Cat Fostering 101 – Guide to Fostering Basics
So you gave your cat a new home, now what?
Taking in a foster kitty in need is one of the most rewarding, and stressful, things you can do. By stepping up to volunteer, you’re not only helping to free up space in your local shelter, but you’re also providing a safe space for vulnerable animals to develop into loving pets; free of the diseases and other stressors they might encounter in the shelter environment.
Reasons to Foster
There are a variety of reasons to bring a foster cat into your home. If you’re thinking about signing up to become a foster parent, here is a list of potential reasons that fostering might be right for you:
- You love cats and want to help them get acclimated to a healthy home environment, so they’re able to find their forever homes.
- Your home has a quiet space for the kitty, separate from your household pets.
- If you’re interested in fostering kittens, be sure you have plenty of free time and a flexible schedule for frequent feedings and other essential care.
You can start preparing your home for foster kitties by setting aside a quiet space, whether that be an entire room you rarely use or a corner of your space for a large crate. Prepare the space by placing a litter box in one corner, a food bowl, and a warm bed. If you have other pets in the home, try to position the kitties where you will have the ability to keep them separated. Introductions, especially between the kittens and other cats, should be done slowly and under careful supervision (if at all).
When preparing your foster space make sure to move all valuables, remove any cords or wires that could be tempting to chew on, and move any houseplants out of reach. While your shelter will provide you with the necessary supplies, here is a general item checklist you’ll want to make sure you have:
- Litter Box
- Blankets or a cat bed
- Food and water bowls
If you are fostering kittens there are additional items you’ll need, like baby wipes, a heating pad, and kitten-specific food.
Tips for Fostering Kittens
Caring for kittens under eight weeks of age can be a whirlwind of basic needs, medical concerns, and unbelievable cuteness. Most shelters will offer training and educational materials to help demystify the process, but here are just a few quick tips to get you started:
- Understand the developmental milestones you should be reaching. Week by week your kittens will have different needs as they mature, for example, you can typically start introducing them to toys around week four, you can start weaning them during week five, etc.
- Your shelter will provide you with kitty litter, but if you are using clumping litter you still need to keep a close watch on your kittens to make sure they aren’t accidentally ingesting it. Due to the curious nature of kittens, a pellet-based litter is ideal.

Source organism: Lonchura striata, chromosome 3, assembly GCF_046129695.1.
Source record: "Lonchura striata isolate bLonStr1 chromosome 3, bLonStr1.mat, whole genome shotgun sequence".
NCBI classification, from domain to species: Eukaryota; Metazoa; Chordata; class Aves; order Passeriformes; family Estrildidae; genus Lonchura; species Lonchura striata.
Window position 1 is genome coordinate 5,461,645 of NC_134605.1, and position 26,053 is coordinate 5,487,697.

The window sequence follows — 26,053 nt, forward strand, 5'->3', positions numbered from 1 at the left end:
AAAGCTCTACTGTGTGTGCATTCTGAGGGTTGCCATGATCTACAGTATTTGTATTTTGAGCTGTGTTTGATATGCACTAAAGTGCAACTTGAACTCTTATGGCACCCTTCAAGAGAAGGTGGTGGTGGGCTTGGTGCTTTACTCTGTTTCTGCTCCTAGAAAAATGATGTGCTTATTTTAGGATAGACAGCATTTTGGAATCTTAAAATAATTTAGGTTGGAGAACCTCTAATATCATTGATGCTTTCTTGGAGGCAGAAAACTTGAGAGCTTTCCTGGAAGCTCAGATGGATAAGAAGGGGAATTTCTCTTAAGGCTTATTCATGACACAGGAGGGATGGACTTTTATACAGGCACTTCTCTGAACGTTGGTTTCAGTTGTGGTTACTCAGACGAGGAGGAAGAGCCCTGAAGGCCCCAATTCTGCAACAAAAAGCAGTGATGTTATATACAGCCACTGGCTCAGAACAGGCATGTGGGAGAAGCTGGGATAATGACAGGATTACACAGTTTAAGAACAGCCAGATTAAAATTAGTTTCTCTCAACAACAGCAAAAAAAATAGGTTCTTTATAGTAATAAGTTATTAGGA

- When introducing kittens to toys and play, start slow. They will be timid so you need to have patience, this is the ideal time to teach them healthy play habits — so never use your hands or fingers as toys.
The process might seem overwhelming, but it is important to vet all candidates to make sure they are ready for this short-term (but big) commitment.
Cats Need to Play
Play and enrichment can be used to redirect behaviors that are deemed inappropriate and channel the cat’s energy into a more constructive manner. Whether your cat is quiet and timid, or boisterous and confident, all cats need to play. Try out different toys and styles of play until you find what your cat likes best.
Here are a few essentials you should have in your home to enrich your cat mentally and physically while keeping them out of trouble.
Cats have a basic instinct to scratch and keep their nails short, so it’s important to provide non-destructive outlets for this need. Scratching posts and incline scratchers can save your doorframes and sofas from prying kitty nails. Try out a few different scratching options until you find what your kitty likes best.
If you’ve ever caught your cat staring at birds out the window, then you know how much they love to stalk and hunt. Teaser toys mimic birds fluttering around; you’ll be able to satisfy their hunting instinct while bonding and interacting with your cat.
Wrestling toys like Kickeroos provide cats with independent play and an opportunity to let out some of their playful energy while you’re busy cooking dinner. If you have multiple cats, it can also be a great idea to place wrestling toys in areas where they frequently have conflicts. Instead of chasing each other, your cats can wrestle the Kickeroo, letting out aggression in a healthy manner and keeping your home harmonious.
We all know how funny cats can be around catnip, but did you know how enriching it can be to their mental well-being? While this won’t have any effect on kittens, adult cats will enjoy mental stimulation that will bust boredom by making their toys all the more appealing.
Preparing for Adoption
It can be really difficult to say goodbye to your foster pets, but it’s important to remember that you are providing a very valuable service to your local shelter. If you kept every foster then you wouldn’t have space left to help other animals in need, so trust that your shelter will work hard to place the animal in a loving forever home.